Breakfast occasions were big business for retailers in 2021, with at home consumption remaining above pre-pandemic levels. However, many traditional breakfast categories saw mixed sales results.
In a new report, Winning Breakfast, Generation by Generation, data analytics firm IRI outlines strategies to bolster category growth in the year ahead.
One key focus is identifying and catering to the shifting consumption behaviors of different age groups.
“What appears to be trending in breakfast is online convenience, variety, and versatility,” said Sally Lyons Wyatt, IRI EVP and Practice Leader, in a recent webinar. “Over 52% of consumers aren’t necessarily looking at … a full sit-down breakfast — 31% describe it as a mini or small breakfast while 21% describe it as morning snack.”
Furthermore, 4 in 10 people often skip breakfast, with the largest majority (56%) being Gen Z and Younger Millennials, followed by 43% of Older Millennials, and 41% of Gen Xers.
Dollar sales for the total breakfast category were up 4% year over year, according to IRI 2021 data for the week ending December 26. However, unit sales dropped 1.1%, reflecting the impacts of inflation coupled with supply chain and demand constraints
The same challenges deflated trends across the majority of top 10 breakfast categories, with unit sales from refrigerated eggs and breakfast meats to fresh fruits, yogurt, and coffee lagging 2020.
However, frozen breakfast foods and nutritional powders — along several outlying categories which appeal to on-the-go convenience —experienced noteworthy growth across both dollar and unit sales.
As Wyatt notes, the versatility of baked goods has turned the category into a fan favorite largely due to social media, in which consumers explore flavors and creative uses, like sandwich creation.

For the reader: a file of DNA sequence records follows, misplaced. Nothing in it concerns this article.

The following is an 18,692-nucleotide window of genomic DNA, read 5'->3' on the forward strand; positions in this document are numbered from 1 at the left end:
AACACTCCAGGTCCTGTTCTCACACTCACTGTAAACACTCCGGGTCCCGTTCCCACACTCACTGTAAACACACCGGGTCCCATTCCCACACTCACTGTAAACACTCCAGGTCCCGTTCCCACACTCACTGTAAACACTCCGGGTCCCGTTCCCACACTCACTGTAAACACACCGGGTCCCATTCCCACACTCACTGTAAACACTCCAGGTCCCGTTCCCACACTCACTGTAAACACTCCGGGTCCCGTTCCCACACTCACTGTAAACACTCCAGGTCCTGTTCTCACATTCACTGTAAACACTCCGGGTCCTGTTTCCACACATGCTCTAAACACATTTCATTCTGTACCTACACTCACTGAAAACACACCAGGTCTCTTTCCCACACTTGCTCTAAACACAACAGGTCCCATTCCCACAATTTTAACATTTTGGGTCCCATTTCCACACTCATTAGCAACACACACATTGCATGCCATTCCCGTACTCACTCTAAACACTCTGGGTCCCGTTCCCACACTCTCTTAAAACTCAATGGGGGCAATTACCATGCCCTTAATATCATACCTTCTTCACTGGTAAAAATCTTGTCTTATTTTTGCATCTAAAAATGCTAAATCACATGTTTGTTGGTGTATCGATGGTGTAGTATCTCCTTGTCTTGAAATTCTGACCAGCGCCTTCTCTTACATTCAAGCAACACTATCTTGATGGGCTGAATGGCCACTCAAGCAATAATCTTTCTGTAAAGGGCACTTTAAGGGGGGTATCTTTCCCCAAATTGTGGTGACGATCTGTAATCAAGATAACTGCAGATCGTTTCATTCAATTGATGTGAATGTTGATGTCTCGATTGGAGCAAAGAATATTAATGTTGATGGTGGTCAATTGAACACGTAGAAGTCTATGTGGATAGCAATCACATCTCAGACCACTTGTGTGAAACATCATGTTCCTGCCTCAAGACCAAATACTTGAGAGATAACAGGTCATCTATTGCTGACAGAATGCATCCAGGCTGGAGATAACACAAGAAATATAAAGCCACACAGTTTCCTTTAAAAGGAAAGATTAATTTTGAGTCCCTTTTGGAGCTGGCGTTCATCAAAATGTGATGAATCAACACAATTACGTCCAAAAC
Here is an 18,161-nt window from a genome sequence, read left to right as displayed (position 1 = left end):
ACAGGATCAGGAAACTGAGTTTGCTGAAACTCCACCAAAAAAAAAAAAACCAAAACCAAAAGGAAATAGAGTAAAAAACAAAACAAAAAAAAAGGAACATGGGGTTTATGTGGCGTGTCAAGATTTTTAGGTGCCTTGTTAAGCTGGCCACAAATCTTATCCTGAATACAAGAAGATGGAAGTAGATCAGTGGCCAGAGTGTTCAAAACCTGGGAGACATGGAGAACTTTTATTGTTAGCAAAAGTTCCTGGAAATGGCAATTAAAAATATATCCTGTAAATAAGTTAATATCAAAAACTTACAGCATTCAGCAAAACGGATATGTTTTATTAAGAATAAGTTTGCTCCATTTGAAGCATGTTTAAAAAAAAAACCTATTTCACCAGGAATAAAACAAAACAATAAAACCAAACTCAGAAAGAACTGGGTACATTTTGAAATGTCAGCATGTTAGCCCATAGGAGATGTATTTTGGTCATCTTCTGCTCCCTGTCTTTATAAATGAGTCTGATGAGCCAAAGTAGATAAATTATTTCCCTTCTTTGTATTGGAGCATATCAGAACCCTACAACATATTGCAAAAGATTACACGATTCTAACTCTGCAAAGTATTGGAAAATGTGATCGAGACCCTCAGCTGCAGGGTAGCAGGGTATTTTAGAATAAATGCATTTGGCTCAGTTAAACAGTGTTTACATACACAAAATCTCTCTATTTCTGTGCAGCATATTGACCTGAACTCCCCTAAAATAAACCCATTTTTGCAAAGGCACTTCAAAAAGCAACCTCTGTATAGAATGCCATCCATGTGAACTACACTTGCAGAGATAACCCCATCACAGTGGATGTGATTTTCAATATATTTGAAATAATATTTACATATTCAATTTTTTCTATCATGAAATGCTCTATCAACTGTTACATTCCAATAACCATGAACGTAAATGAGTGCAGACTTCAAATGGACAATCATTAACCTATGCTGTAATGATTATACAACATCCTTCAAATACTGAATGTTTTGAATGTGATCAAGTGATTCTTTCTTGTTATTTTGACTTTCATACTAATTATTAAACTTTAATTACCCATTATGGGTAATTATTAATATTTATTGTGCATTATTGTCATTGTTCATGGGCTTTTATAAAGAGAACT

Furthermore, several of the same strong performers from 2021— including cold brew, weight controls, croissants, and deli sandwiches — appeared among the top ten products in a five-year CAGR analysis, along with ingredients like pancake and waffle mix.
Along with confirming demand for these categories over the course of time, the analysis, again, “points towards that need for variety and versatility that we’re seeing consumers gravitating towards,” said Wyatt.
Health considerations are back in focus following the comfort and indulgence trends triggered by the pandemic, and breakfast is no exception.
According to the IRI report:
- 67% of consumers prioritize healthiness for morning foods and beverage choices
- 51% looked for morning food/beverages that offer specific nutritional benefits like vitamins and minerals
- 30% look for immunity benefits when they’re trying to decide which products to buy for consumption in the morning
Wyatt points to health indicators as a potential opportunity to boost sales across traditional breakfast categories. “If you’re not calling out the benefits of your products you need to be doing so, and if you are…be sure to do so in an omnimedia-channels perspective,” she added
Flavor trends are another growth pocket in the breakfast universe, such as:
- Fruit and Fruit Blends
- Chocolate and Combinations
- Peanut Butter
Other suggested areas for sales activation include:
- Winning the weekend through unique experiences both in-store and online
- Balancing price, value and premiumization to drive penetration and incremental revenue
- Serving sustainability, especially through packaging
- Recharging benefit-based innovation with balanced assortment and focus on wellness attributes
- Engaging generations individually by recognizing different behaviors and offering personalized solutions
While ongoing mobility remains a key factor in accurately identifying what appeals to different generations, “at the end of the day, if you deliver on taste, easy to make, and nutrition, you’re probably going to be fine,” Wyatt concluded.